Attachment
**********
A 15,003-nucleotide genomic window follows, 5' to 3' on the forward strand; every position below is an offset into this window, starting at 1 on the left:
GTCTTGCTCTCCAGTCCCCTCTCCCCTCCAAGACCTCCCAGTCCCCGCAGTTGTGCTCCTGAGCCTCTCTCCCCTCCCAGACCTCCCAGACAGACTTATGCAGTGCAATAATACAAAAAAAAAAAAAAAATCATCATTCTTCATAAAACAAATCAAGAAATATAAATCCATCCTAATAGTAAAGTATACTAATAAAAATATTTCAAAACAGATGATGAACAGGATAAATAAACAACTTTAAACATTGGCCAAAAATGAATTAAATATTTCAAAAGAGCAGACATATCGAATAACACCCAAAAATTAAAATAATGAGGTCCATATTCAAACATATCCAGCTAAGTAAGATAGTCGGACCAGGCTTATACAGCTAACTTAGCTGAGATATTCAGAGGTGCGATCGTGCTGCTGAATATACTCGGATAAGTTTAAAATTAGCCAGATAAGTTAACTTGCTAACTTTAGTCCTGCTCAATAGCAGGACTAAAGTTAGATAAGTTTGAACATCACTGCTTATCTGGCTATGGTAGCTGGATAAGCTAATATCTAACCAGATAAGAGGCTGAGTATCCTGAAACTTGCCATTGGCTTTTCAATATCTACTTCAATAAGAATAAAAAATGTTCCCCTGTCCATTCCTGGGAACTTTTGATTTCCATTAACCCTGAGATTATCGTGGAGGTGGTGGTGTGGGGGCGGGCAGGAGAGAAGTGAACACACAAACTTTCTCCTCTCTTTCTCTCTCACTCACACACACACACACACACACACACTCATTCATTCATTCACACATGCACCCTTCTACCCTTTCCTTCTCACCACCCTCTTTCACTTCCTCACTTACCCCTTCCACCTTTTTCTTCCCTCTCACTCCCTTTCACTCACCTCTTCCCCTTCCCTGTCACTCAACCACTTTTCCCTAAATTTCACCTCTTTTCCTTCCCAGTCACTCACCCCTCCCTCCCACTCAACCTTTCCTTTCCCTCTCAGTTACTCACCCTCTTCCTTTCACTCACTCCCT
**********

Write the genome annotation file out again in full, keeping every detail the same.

A 15,003-nucleotide genomic window follows, 5' to 3' on the forward strand; every position below is an offset into this window, starting at 1 on the left:
GTCTTGCTCTCCAGTCCCCTCTCCCCTCCAAGACCTCCCAGTCCCCGCAGTTGTGCTCCTGAGCCTCTCTCCCCTCCCAGACCTCCCAGACAGACTTATGCAGTGCAATAATACAAAAAAAAAAAAAAAATCATCATTCTTCATAAAACAAATCAAGAAATATAAATCCATCCTAATAGTAAAGTATACTAATAAAAATATTTCAAAACAGATGATGAACAGGATAAATAAACAACTTTAAACATTGGCCAAAAATGAATTAAATATTTCAAAAGAGCAGACATATCGAATAACACCCAAAAATTAAAATAATGAGGTCCATATTCAAACATATCCAGCTAAGTAAGATAGTCGGACCAGGCTTATACAGCTAACTTAGCTGAGATATTCAGAGGTGCGATCGTGCTGCTGAATATACTCGGATAAGTTTAAAATTAGCCAGATAAGTTAACTTGCTAACTTTAGTCCTGCTCAATAGCAGGACTAAAGTTAGATAAGTTTGAACATCACTGCTTATCTGGCTATGGTAGCTGGATAAGCTAATATCTAACCAGATAAGAGGCTGAGTATCCTGAAACTTGCCATTGGCTTTTCAATATCTACTTCAATAAGAATAAAAAATGTTCCCCTGTCCATTCCTGGGAACTTTTGATTTCCATTAACCCTGAGATTATCGTGGAGGTGGTGGTGTGGGGGCGGGCAGGAGAGAAGTGAACACACAAACTTTCTCCTCTCTTTCTCTCTCACTCACACACACACACACACACACACACTCATTCATTCATTCACACATGCACCCTTCTACCCTTTCCTTCTCACCACCCTCTTTCACTTCCTCACTTACCCCTTCCACCTTTTTCTTCCCTCTCACTCCCTTTCACTCACCTCTTCCCCTTCCCTGTCACTCAACCACTTTTCCCTAAATTTCACCTCTTTTCCTTCCCAGTCACTCACCCCTCCCTCCCACTCAACCTTTCCTTTCCCTCTCAGTTACTCACCCTCTTCCTTTCACTCACTCCCT